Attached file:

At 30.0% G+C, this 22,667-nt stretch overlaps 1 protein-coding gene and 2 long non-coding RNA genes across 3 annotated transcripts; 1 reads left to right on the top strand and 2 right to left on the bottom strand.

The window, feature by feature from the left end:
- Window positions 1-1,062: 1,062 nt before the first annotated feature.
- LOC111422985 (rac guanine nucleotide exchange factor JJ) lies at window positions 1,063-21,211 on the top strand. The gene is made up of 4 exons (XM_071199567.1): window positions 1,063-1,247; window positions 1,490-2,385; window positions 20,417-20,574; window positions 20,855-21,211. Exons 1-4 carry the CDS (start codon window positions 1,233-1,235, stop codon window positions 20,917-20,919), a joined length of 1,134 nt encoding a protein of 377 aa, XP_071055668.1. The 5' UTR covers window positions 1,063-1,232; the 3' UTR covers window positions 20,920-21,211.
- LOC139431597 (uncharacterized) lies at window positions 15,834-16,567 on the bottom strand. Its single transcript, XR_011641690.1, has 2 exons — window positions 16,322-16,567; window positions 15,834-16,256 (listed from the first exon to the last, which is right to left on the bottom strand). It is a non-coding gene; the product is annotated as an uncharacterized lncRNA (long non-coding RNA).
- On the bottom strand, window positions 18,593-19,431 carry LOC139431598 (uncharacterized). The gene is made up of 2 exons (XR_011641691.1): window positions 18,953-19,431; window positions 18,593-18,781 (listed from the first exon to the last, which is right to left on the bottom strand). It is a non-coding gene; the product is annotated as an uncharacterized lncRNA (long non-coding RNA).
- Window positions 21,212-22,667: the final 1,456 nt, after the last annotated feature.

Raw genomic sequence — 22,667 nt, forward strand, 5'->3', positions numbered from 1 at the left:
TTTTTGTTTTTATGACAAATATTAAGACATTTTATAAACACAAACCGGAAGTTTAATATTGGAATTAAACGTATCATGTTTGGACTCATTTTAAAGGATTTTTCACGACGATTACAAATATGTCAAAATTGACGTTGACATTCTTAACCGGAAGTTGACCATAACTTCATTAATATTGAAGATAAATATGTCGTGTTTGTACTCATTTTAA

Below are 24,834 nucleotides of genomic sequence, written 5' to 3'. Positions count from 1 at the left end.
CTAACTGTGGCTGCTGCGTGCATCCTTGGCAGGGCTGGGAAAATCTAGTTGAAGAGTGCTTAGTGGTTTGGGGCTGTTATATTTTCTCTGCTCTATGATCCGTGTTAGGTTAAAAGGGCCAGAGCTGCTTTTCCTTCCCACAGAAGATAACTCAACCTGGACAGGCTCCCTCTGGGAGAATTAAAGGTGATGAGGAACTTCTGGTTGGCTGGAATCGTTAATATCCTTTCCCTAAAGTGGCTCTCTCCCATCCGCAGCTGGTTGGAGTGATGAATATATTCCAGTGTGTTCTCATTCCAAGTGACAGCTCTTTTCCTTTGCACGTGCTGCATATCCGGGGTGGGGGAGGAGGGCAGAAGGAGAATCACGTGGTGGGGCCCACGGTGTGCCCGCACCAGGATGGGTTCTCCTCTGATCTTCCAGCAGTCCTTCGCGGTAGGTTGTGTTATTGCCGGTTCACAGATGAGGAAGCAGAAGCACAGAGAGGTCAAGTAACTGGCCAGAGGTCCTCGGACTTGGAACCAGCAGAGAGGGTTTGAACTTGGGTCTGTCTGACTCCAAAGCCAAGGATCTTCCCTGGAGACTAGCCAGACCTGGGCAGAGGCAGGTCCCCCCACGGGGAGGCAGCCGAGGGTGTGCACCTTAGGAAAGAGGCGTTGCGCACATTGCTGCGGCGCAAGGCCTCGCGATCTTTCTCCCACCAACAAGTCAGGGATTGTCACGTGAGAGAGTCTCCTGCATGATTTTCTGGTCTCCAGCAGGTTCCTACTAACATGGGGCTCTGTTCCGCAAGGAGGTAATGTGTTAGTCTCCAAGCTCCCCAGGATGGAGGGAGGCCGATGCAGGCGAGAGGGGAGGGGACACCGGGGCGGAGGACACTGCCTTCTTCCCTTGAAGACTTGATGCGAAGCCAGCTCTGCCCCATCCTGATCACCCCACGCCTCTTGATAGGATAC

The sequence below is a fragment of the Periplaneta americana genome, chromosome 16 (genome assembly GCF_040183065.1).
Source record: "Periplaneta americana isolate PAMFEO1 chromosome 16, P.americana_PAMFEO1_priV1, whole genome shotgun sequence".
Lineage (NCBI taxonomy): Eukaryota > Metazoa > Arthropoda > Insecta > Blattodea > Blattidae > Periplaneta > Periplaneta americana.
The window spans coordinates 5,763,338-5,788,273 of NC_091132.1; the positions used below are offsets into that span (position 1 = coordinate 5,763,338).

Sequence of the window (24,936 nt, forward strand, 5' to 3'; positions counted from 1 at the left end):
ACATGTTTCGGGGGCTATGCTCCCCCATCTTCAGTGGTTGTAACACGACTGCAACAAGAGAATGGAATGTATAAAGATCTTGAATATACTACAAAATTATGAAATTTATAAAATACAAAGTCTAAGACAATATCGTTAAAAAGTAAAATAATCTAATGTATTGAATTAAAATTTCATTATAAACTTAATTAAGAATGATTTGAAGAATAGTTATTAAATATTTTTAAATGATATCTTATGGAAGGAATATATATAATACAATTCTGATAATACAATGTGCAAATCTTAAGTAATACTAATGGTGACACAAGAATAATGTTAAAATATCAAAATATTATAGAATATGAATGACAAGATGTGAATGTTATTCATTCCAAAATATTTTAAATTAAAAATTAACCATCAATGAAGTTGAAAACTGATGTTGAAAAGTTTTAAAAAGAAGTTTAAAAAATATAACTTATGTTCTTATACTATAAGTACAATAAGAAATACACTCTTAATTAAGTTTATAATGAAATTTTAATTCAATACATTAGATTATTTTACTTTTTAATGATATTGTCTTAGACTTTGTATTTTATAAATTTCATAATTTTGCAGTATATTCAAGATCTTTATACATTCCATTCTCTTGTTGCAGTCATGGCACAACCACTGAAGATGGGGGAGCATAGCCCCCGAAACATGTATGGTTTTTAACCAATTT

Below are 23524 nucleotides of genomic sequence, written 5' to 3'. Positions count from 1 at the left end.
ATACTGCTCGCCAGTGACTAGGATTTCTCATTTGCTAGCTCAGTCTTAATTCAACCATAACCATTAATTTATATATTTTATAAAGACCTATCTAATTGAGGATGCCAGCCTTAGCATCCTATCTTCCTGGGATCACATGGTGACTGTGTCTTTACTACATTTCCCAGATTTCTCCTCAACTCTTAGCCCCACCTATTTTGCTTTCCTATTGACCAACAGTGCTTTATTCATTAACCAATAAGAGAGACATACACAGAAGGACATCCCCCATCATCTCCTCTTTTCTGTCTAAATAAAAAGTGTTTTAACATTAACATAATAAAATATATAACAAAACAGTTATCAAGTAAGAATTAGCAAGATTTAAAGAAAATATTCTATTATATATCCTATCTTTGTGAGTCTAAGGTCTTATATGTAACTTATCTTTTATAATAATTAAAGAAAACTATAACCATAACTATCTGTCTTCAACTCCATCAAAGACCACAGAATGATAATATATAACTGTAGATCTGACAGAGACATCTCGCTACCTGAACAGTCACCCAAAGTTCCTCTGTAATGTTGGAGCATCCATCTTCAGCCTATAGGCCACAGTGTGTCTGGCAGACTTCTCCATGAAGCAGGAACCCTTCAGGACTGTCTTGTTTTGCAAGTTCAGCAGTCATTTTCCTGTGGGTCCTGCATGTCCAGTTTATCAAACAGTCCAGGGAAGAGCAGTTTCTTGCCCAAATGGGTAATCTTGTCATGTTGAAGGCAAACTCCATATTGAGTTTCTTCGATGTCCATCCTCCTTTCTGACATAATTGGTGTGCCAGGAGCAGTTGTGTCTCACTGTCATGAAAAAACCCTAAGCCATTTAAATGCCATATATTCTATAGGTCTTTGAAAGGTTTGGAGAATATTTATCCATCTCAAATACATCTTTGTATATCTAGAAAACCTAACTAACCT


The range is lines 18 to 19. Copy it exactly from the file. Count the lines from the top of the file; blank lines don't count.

Below are 23524 nucleotides of genomic sequence, written 5' to 3'. Positions count from 1 at the left end.
ATACTGCTCGCCAGTGACTAGGATTTCTCATTTGCTAGCTCAGTCTTAATTCAACCATAACCATTAATTTATATATTTTATAAAGACCTATCTAATTGAGGATGCCAGCCTTAGCATCCTATCTTCCTGGGATCACATGGTGACTGTGTCTTTACTACATTTCCCAGATTTCTCCTCAACTCTTAGCCCCACCTATTTTGCTTTCCTATTGACCAACAGTGCTTTATTCATTAACCAATAAGAGAGACATACACAGAAGGACATCCCCCATCATCTCCTCTTTTCTGTCTAAATAAAAAGTGTTTTAACATTAACATAATAAAATATATAACAAAACAGTTATCAAGTAAGAATTAGCAAGATTTAAAGAAAATATTCTATTATATATCCTATCTTTGTGAGTCTAAGGTCTTATATGTAACTTATCTTTTATAATAATTAAAGAAAACTATAACCATAACTATCTGTCTTCAACTCCATCAAAGACCACAGAATGATAATATATAACTGTAGATCTGACAGAGACATCTCGCTACCTGAACAGTCACCCAAAGTTCCTCTGTAATGTTGGAGCATCCATCTTCAGCCTATAGGCCACAGTGTGTCTGGCAGACTTCTCCATGAAGCAGGAACCCTTCAGGACTGTCTTGTTTTGCAAGTTCAGCAGTCATTTTCCTGTGGGTCCTGCATGTCCAGTTTATCAAACAGTCCAGGGAAGAGCAGTTTCTTGCCCAAATGGGTAATCTTGTCATGTTGAAGGCAAACTCCATATTGAGTTTCTTCGATGTCCATCCTCCTTTCTGACATAATTGGTGTGCCAGGAGCAGTTGTGTCTCACTGTCATGAAAAAACCCTAAGCCATTTAAATGCCATATATTCTATAGGTCTTTGAAAGGTTTGGAGAATATTTATCCATCTCAAATACATCTTTGTATATCTAGAAAACCTAACTAACCT